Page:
Reading the news, a person could be forgiven for thinking that New Zealand had the world's second-highest rate of cocaine use. Hardly. Zealand was second for lifetime incidence of cocaine use amongst the 17 countries covered in Toward a Global View of Alcohol, Tobacco, Cannabis, and Cocaine Use: Findings from the WHO World Mental Health Surveys.
But our cumulative lifetime incidence of 4.3% for cocaine is not only far behind the US (16.2%), but well behind the rate for countries not included in the WHO survey, but for which good data exist. Britain, for example, and Italy and Spain.
Cannabis is a different matter: we're genuinely right up there: behind, again, the home of the War on Drugs, which leads the survey in substance abuse. The Netherlands, whose liberal drug policies attract the ire of the prohibitionists, has less than half the lifetime incidence of cannabis use of the US, and one eighth the rate of cocaine use.
As the authors put it: "countries with more stringent policies towards illegal drug use did not have lower levels of such drug use than countries with more liberal policies."
Other points of interest: rates of lifetime use of tobacco and cannabis in New Zealand are converging (51% vs 42%); use of all the drugs covered in the survey was linked to higher personal income everywhere; drug use is increasing everywhere; and, at 12,790 the New Zealand sample for the survey was far and away the largest for any of the 17 countries -- does anyone know why this is?
This is the kind of turf we're covering in Media7 tonight, Freeviewers. I'll link to the online video tomorrow morning.
And one thing that didn't make it into the show but popped out of the research: the Expert Advisory Committee on Drugs has advised that another substance be added to Schedule 4 of the Misuse of Drugs Act -- the slot formerly occupied by BZP.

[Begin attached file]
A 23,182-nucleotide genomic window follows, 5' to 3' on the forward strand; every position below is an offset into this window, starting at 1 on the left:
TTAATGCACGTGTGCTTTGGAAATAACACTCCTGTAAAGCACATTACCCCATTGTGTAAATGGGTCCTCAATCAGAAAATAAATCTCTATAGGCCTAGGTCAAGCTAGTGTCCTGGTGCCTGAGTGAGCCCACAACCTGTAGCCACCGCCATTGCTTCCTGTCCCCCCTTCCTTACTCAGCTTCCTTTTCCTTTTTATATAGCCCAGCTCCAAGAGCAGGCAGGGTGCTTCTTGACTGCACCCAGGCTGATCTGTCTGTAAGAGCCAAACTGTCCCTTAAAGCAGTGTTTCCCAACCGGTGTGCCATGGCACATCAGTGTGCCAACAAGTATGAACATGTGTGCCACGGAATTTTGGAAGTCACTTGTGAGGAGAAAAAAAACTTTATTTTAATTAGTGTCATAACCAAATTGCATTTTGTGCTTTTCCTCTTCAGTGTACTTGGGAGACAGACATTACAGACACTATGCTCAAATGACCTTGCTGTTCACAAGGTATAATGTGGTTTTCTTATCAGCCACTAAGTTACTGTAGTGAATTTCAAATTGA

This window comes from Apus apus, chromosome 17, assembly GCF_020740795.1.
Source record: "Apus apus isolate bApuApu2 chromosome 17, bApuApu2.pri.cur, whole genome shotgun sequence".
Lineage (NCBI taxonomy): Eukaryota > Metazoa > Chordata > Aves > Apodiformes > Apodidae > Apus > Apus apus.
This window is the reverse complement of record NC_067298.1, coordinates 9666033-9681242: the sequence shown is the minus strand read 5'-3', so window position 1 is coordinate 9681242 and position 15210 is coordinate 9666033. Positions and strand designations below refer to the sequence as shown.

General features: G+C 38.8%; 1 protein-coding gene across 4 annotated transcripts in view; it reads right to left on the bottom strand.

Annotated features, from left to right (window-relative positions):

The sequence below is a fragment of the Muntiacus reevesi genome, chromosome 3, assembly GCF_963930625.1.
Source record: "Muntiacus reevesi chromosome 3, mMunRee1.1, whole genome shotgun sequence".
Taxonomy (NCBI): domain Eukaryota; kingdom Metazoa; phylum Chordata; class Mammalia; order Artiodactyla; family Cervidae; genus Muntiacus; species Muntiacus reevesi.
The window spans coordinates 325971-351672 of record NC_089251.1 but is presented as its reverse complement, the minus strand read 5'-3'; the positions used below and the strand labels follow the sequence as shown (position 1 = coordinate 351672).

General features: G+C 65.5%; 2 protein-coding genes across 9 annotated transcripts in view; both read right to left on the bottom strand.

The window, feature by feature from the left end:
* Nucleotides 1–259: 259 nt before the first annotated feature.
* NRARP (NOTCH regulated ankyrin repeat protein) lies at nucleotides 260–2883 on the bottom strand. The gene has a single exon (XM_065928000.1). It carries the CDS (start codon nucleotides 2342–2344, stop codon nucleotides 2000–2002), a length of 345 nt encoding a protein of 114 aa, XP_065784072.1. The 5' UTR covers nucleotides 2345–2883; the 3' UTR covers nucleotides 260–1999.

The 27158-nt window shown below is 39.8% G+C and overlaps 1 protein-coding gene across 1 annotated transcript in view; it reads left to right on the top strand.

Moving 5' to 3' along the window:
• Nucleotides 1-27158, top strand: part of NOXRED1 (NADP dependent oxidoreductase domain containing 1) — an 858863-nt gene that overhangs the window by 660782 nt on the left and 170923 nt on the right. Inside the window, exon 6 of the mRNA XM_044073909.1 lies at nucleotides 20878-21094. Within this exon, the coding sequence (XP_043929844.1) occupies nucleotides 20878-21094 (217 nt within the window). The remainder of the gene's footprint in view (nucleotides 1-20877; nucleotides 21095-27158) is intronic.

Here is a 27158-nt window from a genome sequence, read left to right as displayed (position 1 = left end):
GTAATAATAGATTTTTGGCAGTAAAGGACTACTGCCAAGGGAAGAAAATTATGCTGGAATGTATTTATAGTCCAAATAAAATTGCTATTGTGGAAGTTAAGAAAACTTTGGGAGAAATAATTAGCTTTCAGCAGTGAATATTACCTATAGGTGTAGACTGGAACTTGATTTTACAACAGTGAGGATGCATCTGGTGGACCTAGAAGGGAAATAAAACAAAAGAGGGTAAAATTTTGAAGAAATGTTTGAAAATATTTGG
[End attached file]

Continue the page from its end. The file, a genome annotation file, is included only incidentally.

That being salvia divinorum, the special-interest psychedelic herb that has been sold unrestricted in New Zealand for several years now. Assuming Schedule 4 isn't simply being used as a holding pen for prohibition, this is a good thing; especially now that the MoH finally has some proper guidelines ready: the most important of which is presumably an R18 restriction on sales.
All bets are off, of course, under a National government. Whatever people think of Anderton, he does listen to evidence. I don't think the same can be said of National's would-be drug tsar, Jacqui Dean.
And to another kind of index altogether: the Atlas of Socioeconomic Deprivation in New Zealand, which visualises Statistics New Zealand's index of socioeconomic deprivation.
There are some fairly obvious quirks (how do you measure the socio-economic status of Mechanics Bay, where no one lives?), but the maps show Counties Manukau to be a more variegated place than Michael Laws (or Bill Ralston, who should know better) would have us believe.
Just as interesting as the maps are the researchers' notes, which warn against mistaking measurements for underlying reality, and then very frankly state:
The NZDep projects are, of course, not value-neutral. NZDep is informed by a public health action philosophy, incorporating, among other things, a commitment to a fair distribution of society’s benefits and wealth and community mobilisation as a means of achieving social change. NZDep was created by health researchers with three specific purposes in mind: for use in resource allocation formulas; as a tool for community groups to advocate on behalf of their constituencies; and as a research tool. In short, it was created as a tool for public health action. It is in this respect that this edition of the atlas adopts DHBs as the mapping framework, but by including the data CD we implicitly recognise there is more than ‘one deprivation landscape’, so empowering users to explore alternative deprivation geographies.
An important, and perhaps more covert, aim of the maps was to introduce into policy and planning an easy way for people to see inequalities – to make more visible the socioeconomic divisions that characterise our society. Insofar as the maps have the capacity to shape people’s understanding of our social fabric, they are intended to challenge policy makers and planners to see afresh the divisions in our socioeconomic landscape, and to ‘de normalise’ our sometimes uncritical acceptance of these divisions. The most important inequalities have, in many respects, become so familiar to us that they are invisible. They have become normal features of our social landscape, and as such often fail to register. Our social radar screens are attuned to picking up abnormalities.
However, as is clearly illustrated in publications such as - Hauora: Maori Standards of Health IV (Robson and Harris 2007), inequalities are not abnormal in New Zealand; rather they are an aspect of the national landscape that we live with and, for the most part, tolerate.